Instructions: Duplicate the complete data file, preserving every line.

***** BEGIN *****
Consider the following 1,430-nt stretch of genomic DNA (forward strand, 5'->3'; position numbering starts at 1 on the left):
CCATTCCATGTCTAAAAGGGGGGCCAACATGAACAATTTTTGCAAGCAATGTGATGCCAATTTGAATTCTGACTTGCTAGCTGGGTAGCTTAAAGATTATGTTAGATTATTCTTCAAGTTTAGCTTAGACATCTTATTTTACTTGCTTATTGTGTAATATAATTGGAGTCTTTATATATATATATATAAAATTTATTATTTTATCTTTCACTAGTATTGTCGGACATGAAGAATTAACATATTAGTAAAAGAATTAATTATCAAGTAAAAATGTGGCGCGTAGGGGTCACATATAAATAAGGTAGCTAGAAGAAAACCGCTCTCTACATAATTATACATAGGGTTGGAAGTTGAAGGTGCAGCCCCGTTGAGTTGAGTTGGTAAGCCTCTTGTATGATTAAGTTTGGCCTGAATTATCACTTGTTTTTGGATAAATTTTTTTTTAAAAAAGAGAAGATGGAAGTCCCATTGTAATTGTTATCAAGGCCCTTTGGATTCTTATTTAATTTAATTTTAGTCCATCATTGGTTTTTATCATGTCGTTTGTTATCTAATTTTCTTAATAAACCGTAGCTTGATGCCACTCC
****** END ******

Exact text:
Consider the following 1,430-nt stretch of genomic DNA (forward strand, 5'->3'; position numbering starts at 1 on the left):
CCATTCCATGTCTAAAAGGGGGGCCAACATGAACAATTTTTGCAAGCAATGTGATGCCAATTTGAATTCTGACTTGCTAGCTGGGTAGCTTAAAGATTATGTTAGATTATTCTTCAAGTTTAGCTTAGACATCTTATTTTACTTGCTTATTGTGTAATATAATTGGAGTCTTTATATATATATATATAAAATTTATTATTTTATCTTTCACTAGTATTGTCGGACATGAAGAATTAACATATTAGTAAAAGAATTAATTATCAAGTAAAAATGTGGCGCGTAGGGGTCACATATAAATAAGGTAGCTAGAAGAAAACCGCTCTCTACATAATTATACATAGGGTTGGAAGTTGAAGGTGCAGCCCCGTTGAGTTGAGTTGGTAAGCCTCTTGTATGATTAAGTTTGGCCTGAATTATCACTTGTTTTTGGATAAATTTTTTTTTAAAAAAGAGAAGATGGAAGTCCCATTGTAATTGTTATCAAGGCCCTTTGGATTCTTATTTAATTTAATTTTAGTCCATCATTGGTTTTTATCATGTCGTTTGTTATCTAATTTTCTTAATAAACCGTAGCTTGATGCCACTCC